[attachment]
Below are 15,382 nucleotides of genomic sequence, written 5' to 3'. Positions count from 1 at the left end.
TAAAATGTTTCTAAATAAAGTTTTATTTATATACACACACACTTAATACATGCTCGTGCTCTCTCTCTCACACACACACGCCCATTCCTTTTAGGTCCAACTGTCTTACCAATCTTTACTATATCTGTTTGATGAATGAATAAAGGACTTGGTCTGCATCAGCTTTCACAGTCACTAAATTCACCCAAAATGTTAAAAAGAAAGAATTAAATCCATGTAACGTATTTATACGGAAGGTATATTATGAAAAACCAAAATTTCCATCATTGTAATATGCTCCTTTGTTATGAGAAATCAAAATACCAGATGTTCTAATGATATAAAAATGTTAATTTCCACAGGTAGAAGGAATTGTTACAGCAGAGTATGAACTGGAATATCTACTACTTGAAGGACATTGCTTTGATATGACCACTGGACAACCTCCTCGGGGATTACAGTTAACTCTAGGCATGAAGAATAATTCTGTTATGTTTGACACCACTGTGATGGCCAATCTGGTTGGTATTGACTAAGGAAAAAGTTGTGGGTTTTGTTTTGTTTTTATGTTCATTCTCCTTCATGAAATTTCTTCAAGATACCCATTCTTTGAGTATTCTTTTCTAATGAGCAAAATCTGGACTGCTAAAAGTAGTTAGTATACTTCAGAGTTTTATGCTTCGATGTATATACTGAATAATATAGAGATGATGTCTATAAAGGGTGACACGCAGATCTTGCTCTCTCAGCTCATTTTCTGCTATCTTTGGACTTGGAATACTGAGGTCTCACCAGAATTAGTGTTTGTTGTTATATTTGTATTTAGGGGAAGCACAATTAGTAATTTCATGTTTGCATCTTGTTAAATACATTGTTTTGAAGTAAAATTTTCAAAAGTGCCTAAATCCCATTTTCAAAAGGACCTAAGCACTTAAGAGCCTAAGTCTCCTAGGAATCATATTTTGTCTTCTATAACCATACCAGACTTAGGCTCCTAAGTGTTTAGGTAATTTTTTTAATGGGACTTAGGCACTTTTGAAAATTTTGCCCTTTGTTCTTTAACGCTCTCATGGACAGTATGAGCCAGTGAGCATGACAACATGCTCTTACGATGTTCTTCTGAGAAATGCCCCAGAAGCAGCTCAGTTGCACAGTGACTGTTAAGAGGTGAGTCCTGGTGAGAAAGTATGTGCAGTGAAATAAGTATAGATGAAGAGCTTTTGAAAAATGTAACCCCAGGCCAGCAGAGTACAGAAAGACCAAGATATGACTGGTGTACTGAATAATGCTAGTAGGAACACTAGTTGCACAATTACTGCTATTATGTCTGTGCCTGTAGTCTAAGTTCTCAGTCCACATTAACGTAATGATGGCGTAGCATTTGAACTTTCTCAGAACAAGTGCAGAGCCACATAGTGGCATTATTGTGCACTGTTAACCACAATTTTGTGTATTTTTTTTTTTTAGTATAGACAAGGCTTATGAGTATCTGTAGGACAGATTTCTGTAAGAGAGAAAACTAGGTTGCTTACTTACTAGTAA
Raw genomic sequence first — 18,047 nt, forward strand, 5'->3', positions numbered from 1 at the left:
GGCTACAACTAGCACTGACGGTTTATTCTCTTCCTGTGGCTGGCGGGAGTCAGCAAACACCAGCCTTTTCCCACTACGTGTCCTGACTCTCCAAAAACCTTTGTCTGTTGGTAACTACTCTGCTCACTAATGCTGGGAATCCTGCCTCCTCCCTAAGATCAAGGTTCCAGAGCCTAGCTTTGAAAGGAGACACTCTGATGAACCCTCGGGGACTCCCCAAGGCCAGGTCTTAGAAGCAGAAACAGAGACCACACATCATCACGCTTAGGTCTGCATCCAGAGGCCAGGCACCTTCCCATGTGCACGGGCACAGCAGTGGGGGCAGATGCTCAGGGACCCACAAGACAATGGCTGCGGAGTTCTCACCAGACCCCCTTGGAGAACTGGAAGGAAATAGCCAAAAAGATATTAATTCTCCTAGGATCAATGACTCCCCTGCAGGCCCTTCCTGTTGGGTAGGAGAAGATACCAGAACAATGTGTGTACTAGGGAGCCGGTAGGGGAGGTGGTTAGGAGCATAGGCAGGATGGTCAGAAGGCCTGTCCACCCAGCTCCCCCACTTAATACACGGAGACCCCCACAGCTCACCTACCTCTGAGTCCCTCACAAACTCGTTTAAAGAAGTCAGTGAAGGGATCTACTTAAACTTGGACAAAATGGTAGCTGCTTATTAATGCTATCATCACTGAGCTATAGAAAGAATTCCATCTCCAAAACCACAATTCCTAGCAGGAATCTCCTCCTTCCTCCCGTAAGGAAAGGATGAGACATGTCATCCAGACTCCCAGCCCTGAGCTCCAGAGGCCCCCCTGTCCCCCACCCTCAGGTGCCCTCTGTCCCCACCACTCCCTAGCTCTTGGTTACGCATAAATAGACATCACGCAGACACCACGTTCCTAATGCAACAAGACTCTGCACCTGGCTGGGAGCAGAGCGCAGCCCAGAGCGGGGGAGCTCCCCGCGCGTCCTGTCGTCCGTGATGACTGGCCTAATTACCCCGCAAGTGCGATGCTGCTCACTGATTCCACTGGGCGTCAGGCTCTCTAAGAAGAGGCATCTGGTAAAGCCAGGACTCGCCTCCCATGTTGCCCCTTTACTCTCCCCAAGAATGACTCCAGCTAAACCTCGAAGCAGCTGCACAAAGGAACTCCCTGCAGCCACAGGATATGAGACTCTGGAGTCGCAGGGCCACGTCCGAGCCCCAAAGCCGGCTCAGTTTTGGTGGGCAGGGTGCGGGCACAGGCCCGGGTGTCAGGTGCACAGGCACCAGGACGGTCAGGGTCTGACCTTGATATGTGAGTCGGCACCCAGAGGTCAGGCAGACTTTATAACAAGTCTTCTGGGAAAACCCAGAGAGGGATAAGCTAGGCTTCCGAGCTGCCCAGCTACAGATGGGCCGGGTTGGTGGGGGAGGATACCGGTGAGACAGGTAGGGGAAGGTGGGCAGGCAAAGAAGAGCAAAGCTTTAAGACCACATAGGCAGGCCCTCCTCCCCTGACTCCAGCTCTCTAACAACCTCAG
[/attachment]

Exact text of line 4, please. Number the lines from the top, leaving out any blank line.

GGCTACAACTAGCACTGACGGTTTATTCTCTTCCTGTGGCTGGCGGGAGTCAGCAAACACCAGCCTTTTCCCACTACGTGTCCTGACTCTCCAAAAACCTTTGTCTGTTGGTAACTACTCTGCTCACTAATGCTGGGAATCCTGCCTCCTCCCTAAGATCAAGGTTCCAGAGCCTAGCTTTGAAAGGAGACACTCTGATGAACCCTCGGGGACTCCCCAAGGCCAGGTCTTAGAAGCAGAAACAGAGACCACACATCATCACGCTTAGGTCTGCATCCAGAGGCCAGGCACCTTCCCATGTGCACGGGCACAGCAGTGGGGGCAGATGCTCAGGGACCCACAAGACAATGGCTGCGGAGTTCTCACCAGACCCCCTTGGAGAACTGGAAGGAAATAGCCAAAAAGATATTAATTCTCCTAGGATCAATGACTCCCCTGCAGGCCCTTCCTGTTGGGTAGGAGAAGATACCAGAACAATGTGTGTACTAGGGAGCCGGTAGGGGAGGTGGTTAGGAGCATAGGCAGGATGGTCAGAAGGCCTGTCCACCCAGCTCCCCCACTTAATACACGGAGACCCCCACAGCTCACCTACCTCTGAGTCCCTCACAAACTCGTTTAAAGAAGTCAGTGAAGGGATCTACTTAAACTTGGACAAAATGGTAGCTGCTTATTAATGCTATCATCACTGAGCTATAGAAAGAATTCCATCTCCAAAACCACAATTCCTAGCAGGAATCTCCTCCTTCCTCCCGTAAGGAAAGGATGAGACATGTCATCCAGACTCCCAGCCCTGAGCTCCAGAGGCCCCCCTGTCCCCCACCCTCAGGTGCCCTCTGTCCCCACCACTCCCTAGCTCTTGGTTACGCATAAATAGACATCACGCAGACACCACGTTCCTAATGCAACAAGACTCTGCACCTGGCTGGGAGCAGAGCGCAGCCCAGAGCGGGGGAGCTCCCCGCGCGTCCTGTCGTCCGTGATGACTGGCCTAATTACCCCGCAAGTGCGATGCTGCTCACTGATTCCACTGGGCGTCAGGCTCTCTAAGAAGAGGCATCTGGTAAAGCCAGGACTCGCCTCCCATGTTGCCCCTTTACTCTCCCCAAGAATGACTCCAGCTAAACCTCGAAGCAGCTGCACAAAGGAACTCCCTGCAGCCACAGGATATGAGACTCTGGAGTCGCAGGGCCACGTCCGAGCCCCAAAGCCGGCTCAGTTTTGGTGGGCAGGGTGCGGGCACAGGCCCGGGTGTCAGGTGCACAGGCACCAGGACGGTCAGGGTCTGACCTTGATATGTGAGTCGGCACCCAGAGGTCAGGCAGACTTTATAACAAGTCTTCTGGGAAAACCCAGAGAGGGATAAGCTAGGCTTCCGAGCTGCCCAGCTACAGATGGGCCGGGTTGGTGGGGGAGGATACCGGTGAGACAGGTAGGGGAAGGTGGGCAGGCAAAGAAGAGCAAAGCTTTAAGACCACATAGGCAGGCCCTCCTCCCCTGACTCCAGCTCTCTAACAACCTCAG